Electioneering in Senior Class.

[We invite all men in the University to submit communications on subjects of timely interest.]

To the Editors of the CRIMSON:

Six men have been placed in nomination for marshalships by the Nominating Committee of the Senior class, and one by petition. The Committee was appointed by the President of the class, is responsible to the class, and has aimed at nothing but the good of the class. And at least one candidate has countenanced the formation of a partisan ticket determined to make him first marshal. If at the middle of the Senior year, Seniors do not know the names and deserts of the men prominent enough to be nominated for marshalships, such Seniors have by this ignorance forfeited their right to vote on such an important matter. And the candidate who permits electioneering, and by electioneering I mean the presentation of one candidate's qualifications at the expense of another's, forfeits his right to represent his class. When seven men are nominated for one office, it is manifestly an easy matter for a ticket to overthrow the general will of a class. There are not two parties in this election; there are seven representative men who have been honored with a trust. Not a man is standing for a principle or a platform; each is being judged solely by the efficient personality which his election will place in a position of trust.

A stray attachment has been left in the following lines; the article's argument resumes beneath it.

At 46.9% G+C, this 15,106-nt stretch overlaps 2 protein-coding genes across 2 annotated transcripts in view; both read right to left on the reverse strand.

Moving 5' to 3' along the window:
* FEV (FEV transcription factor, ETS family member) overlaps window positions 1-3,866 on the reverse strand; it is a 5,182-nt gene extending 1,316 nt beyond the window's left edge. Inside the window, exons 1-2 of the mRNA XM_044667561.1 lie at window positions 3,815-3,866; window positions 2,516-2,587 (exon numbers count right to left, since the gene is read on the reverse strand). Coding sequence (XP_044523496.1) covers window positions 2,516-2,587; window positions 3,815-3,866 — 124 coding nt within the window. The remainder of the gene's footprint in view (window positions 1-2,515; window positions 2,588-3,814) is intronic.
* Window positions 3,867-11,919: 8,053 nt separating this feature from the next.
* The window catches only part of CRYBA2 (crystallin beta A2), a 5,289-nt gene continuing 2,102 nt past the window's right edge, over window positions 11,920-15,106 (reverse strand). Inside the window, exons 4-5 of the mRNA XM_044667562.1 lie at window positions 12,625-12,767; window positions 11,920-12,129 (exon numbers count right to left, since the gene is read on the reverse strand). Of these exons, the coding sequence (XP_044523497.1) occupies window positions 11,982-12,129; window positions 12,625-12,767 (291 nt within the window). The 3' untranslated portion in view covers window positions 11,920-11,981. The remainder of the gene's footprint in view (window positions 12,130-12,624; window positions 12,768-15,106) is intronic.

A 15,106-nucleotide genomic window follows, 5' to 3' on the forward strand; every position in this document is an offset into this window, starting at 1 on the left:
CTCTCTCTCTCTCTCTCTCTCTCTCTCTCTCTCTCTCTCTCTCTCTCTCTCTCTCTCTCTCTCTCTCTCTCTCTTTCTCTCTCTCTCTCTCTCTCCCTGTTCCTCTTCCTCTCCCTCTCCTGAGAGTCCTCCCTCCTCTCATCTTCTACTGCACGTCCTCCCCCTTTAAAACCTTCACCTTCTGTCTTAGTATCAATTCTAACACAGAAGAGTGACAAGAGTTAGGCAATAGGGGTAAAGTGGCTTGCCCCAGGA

The interests of a class and not of a clique, however just the cause of that clique, are at stake. There is nothing intrinsically wrong in "getting out" and "influencing" the voters; there would be nothing intrinsically wrong in mass meetings addressed by the candidates; yet at Harvard we do not intend to stand for either. There is nothing wrong in taking advantage of the mistakes of one's political competitors, but at Harvard we will not even stand for the rumor that those who compiled the provisional voting list intentionally omitted a single name. Electioneering, whether in a private study or in a club, is despicable, for a ticket intended to defeat a man is as bad as a ticket formed to elect him. The purity of election and the loyalty of the class to the men it elects, must be preserved.

The foregoing is published with the full approval of a non-partisan Nominating Committee. It should commend itself to any man who believes that in politics as in athletics Harvard stands for cleanness first, last, and all the time. EDWARD EYRE HUNT '10.